Homeschoolers indeed have done well academically - because they work at it. Kids have real focused instructional time which allows them to also have time away from academics to have fun and pursue other interests, which also expands their minds. They aren't bogged down with busy work or redundant homework assignments. They have time to develop their own interests and incorporate their love for a particular interest into the rest of their studies. They have the opportunities to do so many cool things. They have the advantage of flexibility to choose what, where, how and when to study.

As for savings to the taxpayers... the public school people ought to be ever so thankful that we continue to pay for education resources, in our respective towns, that we do not use, in the same way as our private school counterparts. One would think that public school administrators would be more than happy to push kids out of their school door to be homeschooled, so they could have less kids to worry about, and a bigger pie of funding to distribute to educate less kids. Instead they tend to fight the homeschool model and block kids from leaving. I think it's mainly a "control thing". Heaven forbid parents teach something at home that other people cannot "content control".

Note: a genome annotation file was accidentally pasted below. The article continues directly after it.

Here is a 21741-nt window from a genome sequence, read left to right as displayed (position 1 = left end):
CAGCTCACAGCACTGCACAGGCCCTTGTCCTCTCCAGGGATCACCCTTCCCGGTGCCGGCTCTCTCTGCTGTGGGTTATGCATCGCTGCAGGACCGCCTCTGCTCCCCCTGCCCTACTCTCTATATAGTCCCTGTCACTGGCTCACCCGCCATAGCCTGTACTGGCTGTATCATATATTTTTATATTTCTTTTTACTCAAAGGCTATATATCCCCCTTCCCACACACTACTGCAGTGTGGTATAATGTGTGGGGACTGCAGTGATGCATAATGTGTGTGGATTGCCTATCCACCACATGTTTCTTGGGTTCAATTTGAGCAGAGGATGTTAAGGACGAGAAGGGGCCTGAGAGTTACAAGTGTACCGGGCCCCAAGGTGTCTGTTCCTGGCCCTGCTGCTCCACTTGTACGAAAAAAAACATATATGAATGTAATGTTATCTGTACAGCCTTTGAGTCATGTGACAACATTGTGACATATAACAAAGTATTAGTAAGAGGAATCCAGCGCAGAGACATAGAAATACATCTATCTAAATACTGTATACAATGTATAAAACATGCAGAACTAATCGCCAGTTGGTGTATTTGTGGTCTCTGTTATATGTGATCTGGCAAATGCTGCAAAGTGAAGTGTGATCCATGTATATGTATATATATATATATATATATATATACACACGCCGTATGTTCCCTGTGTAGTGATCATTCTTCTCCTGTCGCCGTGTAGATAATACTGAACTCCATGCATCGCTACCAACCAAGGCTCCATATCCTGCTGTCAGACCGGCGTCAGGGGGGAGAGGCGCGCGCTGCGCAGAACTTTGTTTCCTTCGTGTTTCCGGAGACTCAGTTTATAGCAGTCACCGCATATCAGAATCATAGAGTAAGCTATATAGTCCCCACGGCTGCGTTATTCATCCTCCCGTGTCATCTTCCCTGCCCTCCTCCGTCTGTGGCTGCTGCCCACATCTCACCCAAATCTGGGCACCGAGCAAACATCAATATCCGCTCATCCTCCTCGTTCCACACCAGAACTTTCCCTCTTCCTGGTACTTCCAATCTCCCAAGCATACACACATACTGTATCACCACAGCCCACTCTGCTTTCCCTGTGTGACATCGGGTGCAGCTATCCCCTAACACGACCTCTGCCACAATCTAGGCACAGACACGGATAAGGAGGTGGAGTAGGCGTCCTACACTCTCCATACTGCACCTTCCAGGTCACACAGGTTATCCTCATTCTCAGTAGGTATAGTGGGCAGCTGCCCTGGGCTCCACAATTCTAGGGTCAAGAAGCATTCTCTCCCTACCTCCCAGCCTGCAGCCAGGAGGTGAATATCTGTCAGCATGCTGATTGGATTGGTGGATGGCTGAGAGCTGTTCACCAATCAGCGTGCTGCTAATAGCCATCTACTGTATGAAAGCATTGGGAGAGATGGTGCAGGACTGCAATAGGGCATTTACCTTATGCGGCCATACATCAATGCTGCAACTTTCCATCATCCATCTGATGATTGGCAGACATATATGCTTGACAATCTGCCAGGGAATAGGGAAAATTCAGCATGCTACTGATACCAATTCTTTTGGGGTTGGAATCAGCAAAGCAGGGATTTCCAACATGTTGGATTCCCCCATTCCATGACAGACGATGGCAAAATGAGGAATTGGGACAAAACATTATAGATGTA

The article goes on:
Home schooling parents are usually better educated than the norm, and are more likely to attend worship services. Their motives are many and varied. Some fear contagion from the anti-clericalism, coarse speech, suggestive behavior and hedonistic values that characterize secular schools. Others are concerned for their children's safety. Some want their children to be challenged beyond the minimal competencies of the public schools. Concern for a theistic world view largely permeates the movement.
Oh I think some of this is a bunch of hokum. Religious families are not the only ones who homeschool, and not all families homeschool to escape a school environment some may liken to "Sodom and Gomorrah". People homeschool for all sorts of reasons, and believe me it is impossible nowadays to isolate any kid from the "evils of the world".